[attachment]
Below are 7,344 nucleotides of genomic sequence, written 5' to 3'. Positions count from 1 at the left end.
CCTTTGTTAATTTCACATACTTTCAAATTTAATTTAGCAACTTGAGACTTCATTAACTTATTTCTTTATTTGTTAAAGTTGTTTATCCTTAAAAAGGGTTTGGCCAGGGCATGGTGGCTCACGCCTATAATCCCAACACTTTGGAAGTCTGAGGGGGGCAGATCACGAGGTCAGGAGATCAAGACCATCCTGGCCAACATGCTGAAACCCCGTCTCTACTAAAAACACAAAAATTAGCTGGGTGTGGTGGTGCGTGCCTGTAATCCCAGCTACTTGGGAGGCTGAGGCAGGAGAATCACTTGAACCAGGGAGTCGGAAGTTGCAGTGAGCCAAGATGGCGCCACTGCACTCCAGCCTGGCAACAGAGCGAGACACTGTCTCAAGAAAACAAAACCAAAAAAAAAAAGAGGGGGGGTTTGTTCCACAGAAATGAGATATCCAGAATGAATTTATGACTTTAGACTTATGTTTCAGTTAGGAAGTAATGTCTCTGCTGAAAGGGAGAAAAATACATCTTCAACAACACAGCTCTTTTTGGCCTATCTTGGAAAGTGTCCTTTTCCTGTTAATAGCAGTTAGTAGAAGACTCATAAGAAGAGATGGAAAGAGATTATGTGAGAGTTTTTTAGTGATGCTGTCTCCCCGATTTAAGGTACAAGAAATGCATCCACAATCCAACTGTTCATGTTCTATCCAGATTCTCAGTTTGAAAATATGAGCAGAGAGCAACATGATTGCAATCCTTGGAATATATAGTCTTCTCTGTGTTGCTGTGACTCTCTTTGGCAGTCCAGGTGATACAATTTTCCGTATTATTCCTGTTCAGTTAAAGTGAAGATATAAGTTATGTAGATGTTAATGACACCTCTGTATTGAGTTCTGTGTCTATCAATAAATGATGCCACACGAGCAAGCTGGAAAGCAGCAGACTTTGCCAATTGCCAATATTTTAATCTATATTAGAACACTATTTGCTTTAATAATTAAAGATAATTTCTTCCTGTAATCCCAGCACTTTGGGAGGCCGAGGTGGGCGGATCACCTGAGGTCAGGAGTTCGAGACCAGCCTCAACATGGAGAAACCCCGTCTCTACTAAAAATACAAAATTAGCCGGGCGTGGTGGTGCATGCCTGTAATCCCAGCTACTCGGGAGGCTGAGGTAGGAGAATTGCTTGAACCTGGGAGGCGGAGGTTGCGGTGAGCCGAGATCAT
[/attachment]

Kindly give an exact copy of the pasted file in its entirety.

Below are 7,344 nucleotides of genomic sequence, written 5' to 3'. Positions count from 1 at the left end.
CCTTTGTTAATTTCACATACTTTCAAATTTAATTTAGCAACTTGAGACTTCATTAACTTATTTCTTTATTTGTTAAAGTTGTTTATCCTTAAAAAGGGTTTGGCCAGGGCATGGTGGCTCACGCCTATAATCCCAACACTTTGGAAGTCTGAGGGGGGCAGATCACGAGGTCAGGAGATCAAGACCATCCTGGCCAACATGCTGAAACCCCGTCTCTACTAAAAACACAAAAATTAGCTGGGTGTGGTGGTGCGTGCCTGTAATCCCAGCTACTTGGGAGGCTGAGGCAGGAGAATCACTTGAACCAGGGAGTCGGAAGTTGCAGTGAGCCAAGATGGCGCCACTGCACTCCAGCCTGGCAACAGAGCGAGACACTGTCTCAAGAAAACAAAACCAAAAAAAAAAAGAGGGGGGGTTTGTTCCACAGAAATGAGATATCCAGAATGAATTTATGACTTTAGACTTATGTTTCAGTTAGGAAGTAATGTCTCTGCTGAAAGGGAGAAAAATACATCTTCAACAACACAGCTCTTTTTGGCCTATCTTGGAAAGTGTCCTTTTCCTGTTAATAGCAGTTAGTAGAAGACTCATAAGAAGAGATGGAAAGAGATTATGTGAGAGTTTTTTAGTGATGCTGTCTCCCCGATTTAAGGTACAAGAAATGCATCCACAATCCAACTGTTCATGTTCTATCCAGATTCTCAGTTTGAAAATATGAGCAGAGAGCAACATGATTGCAATCCTTGGAATATATAGTCTTCTCTGTGTTGCTGTGACTCTCTTTGGCAGTCCAGGTGATACAATTTTCCGTATTATTCCTGTTCAGTTAAAGTGAAGATATAAGTTATGTAGATGTTAATGACACCTCTGTATTGAGTTCTGTGTCTATCAATAAATGATGCCACACGAGCAAGCTGGAAAGCAGCAGACTTTGCCAATTGCCAATATTTTAATCTATATTAGAACACTATTTGCTTTAATAATTAAAGATAATTTCTTCCTGTAATCCCAGCACTTTGGGAGGCCGAGGTGGGCGGATCACCTGAGGTCAGGAGTTCGAGACCAGCCTCAACATGGAGAAACCCCGTCTCTACTAAAAATACAAAATTAGCCGGGCGTGGTGGTGCATGCCTGTAATCCCAGCTACTCGGGAGGCTGAGGTAGGAGAATTGCTTGAACCTGGGAGGCGGAGGTTGCGGTGAGCCGAGATCAT